“Stylecraft has some beautiful lamps and furniture pieces. I want people to see that. It’s always been a value brand, but customers need to see the style as well,” he adds. Foley’s design aesthetic adds that “style” to a brand that might not have been considered for high style before. While Foley has been licensing collections for more than a decade, he says that working with Stylecraft has really given him an opportunity to showcase his aesthetic.

Beyond product, Foley brings customers to the table. A prolific marketer, he works hard with Stylecraft to ensure his collection resonates with the company’s current customer and attracts new buyers as well. “My value is my ability to bring people through the door,” Foley says of his marketing role with Stylecraft. He understands that his role as a licensed designer with the company doesn’t end when the product rolls out. He’s at markets to support sales staff and interact with customers, he handles much of the merchandising within the showrooms, and he shares his collaboration out in the real world as well. “The most important part of what I do is just showing up. Stylecraft promotes me, which is fun and flattering. And people want you there. That excites them,” Foley says. “People want the personality; they want to buy and sell it. I talk them through the product and my inspirations.” Even if buyers don’t know Foley when they come in, they are opening new accounts because he can answer their questions. “I recognize that my job is to sell product and support the sales staff. My job is about representing the brand, both my brand and my licensing partner’s brand.”

Having an expanded marketing presence through a designer or celebrity brand helps companies to reach new demographics, especially if a name is recognizable. However, even with a less well-known designer, they typically have a following, and suppliers will see an uptick in traffic when hosting market launch events or even just with the designer presence in the showroom. As Foley mentions, his job is to sell the product. No one knows the story behind a piece, a collection or a style more than the designer who’s created it.

“From a marketing perspective, it’s always a home run,” Chelsea House’s Cain says in reference to the company’s designer partnerships. “It gives us a focus, especially for markets and provides us the opportunity to feature and celebrate the designer and their work. A launch might only have 30 to 50 pieces of the 250 we introduce at a market, but the excitement surrounding that launch brings buyers in to see our entire line.”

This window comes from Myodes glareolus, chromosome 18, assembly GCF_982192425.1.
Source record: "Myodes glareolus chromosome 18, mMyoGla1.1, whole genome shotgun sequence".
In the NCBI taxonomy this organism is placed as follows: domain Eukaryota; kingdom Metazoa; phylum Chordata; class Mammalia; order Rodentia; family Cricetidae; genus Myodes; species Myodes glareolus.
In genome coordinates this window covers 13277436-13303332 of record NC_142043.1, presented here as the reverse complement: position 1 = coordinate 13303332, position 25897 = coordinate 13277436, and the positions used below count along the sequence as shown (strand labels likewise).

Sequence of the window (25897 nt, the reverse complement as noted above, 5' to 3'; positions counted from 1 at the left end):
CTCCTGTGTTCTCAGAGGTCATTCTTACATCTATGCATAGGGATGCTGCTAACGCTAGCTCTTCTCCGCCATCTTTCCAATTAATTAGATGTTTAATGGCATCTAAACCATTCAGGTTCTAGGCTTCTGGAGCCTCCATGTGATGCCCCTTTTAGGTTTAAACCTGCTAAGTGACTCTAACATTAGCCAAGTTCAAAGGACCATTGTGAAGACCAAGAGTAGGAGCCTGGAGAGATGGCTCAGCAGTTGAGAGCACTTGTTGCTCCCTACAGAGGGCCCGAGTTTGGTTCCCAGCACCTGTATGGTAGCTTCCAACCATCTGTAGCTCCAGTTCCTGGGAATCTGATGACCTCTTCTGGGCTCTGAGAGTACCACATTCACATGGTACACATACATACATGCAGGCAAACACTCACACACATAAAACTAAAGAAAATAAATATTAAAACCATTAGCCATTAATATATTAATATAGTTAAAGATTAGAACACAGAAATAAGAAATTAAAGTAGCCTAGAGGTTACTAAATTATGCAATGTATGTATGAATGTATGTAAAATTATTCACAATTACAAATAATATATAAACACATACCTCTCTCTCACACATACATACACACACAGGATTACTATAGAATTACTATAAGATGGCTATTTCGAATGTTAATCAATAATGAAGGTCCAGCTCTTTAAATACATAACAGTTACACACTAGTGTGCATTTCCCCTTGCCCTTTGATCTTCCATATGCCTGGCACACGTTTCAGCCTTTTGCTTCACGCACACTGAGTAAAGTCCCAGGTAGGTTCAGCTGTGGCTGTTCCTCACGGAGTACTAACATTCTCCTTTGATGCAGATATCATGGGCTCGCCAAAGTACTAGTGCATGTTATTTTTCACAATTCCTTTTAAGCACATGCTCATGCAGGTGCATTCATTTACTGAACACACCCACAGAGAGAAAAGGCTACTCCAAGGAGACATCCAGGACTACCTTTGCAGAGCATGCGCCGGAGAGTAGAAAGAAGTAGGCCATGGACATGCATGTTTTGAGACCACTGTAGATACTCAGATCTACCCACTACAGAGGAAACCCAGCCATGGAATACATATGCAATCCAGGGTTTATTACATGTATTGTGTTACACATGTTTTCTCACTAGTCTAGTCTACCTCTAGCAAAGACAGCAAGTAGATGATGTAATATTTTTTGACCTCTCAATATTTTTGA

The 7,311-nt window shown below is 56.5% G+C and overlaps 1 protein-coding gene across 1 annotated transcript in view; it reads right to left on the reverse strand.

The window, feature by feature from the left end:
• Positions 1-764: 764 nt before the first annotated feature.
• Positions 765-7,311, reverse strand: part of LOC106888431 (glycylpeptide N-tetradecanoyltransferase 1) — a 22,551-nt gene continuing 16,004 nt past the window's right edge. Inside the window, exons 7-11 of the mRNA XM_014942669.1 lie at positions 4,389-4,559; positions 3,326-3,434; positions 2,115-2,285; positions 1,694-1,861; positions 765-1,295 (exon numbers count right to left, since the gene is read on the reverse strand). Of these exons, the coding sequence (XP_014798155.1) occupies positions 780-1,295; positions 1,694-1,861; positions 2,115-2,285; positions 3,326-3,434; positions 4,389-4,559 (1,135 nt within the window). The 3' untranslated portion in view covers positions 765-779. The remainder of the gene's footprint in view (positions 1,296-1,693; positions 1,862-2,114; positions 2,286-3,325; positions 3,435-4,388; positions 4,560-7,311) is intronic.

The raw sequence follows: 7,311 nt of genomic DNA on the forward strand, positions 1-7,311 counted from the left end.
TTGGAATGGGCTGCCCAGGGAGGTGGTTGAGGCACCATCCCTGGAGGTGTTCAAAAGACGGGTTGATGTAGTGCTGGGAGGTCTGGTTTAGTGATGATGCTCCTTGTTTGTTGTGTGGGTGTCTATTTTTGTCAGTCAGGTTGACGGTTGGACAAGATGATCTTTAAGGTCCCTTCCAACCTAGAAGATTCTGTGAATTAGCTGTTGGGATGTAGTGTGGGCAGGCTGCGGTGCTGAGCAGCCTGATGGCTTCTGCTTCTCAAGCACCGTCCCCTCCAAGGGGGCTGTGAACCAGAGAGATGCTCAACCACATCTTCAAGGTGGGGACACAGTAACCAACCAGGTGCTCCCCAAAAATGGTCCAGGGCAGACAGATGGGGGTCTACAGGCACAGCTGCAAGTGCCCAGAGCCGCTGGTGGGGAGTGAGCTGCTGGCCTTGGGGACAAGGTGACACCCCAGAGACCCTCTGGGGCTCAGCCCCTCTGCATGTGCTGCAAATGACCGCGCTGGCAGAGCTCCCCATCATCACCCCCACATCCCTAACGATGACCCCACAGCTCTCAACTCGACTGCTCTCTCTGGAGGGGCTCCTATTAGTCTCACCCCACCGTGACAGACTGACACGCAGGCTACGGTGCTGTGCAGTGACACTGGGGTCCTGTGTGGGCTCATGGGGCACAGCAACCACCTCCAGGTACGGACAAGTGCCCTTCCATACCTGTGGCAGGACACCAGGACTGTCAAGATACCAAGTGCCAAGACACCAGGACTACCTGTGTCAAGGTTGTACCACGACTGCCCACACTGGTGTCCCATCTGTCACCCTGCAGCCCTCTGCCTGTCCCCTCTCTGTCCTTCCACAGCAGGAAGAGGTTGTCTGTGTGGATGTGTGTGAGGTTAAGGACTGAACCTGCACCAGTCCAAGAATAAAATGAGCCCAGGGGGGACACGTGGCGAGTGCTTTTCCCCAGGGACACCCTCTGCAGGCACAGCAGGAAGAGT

Universal’s McKenzie adds that with its designer partnerships, Universal sees a segment of customers who come into the building to specifically see a designer, such as Valencich. “We’ve seen growth from a traffic standpoint at market — we’re able to introduce ourselves [Universal Furniture] to new people,” he says. “We can sell these collections at retail too, and when the retailers make that investment, it perpetuates business.”

Universal Furniture also has licensing partnerships with Coastal Living — a new collection will debut at October High Point Market — and Miranda Kerr. Coastal Living is an iconic media brand and Miranda Kerr appeals to a specific customer looking for a fashion-forward approach to product. While those brands also brings in new customers and business, designers bring strong aesthetic opinions and a sense of authority to the table as well.

Whether to accelerate category and aesthetic growth or to have a story and face to put with a new collection, collaborating with designers has breathed new life into many home furnishing’s suppliers product development and brand reach. There is a lot that goes into these partnerships, and both parties need to be sure they protect their interests. When
they work, as they often do, it’s a win-win for all involved, including the customers.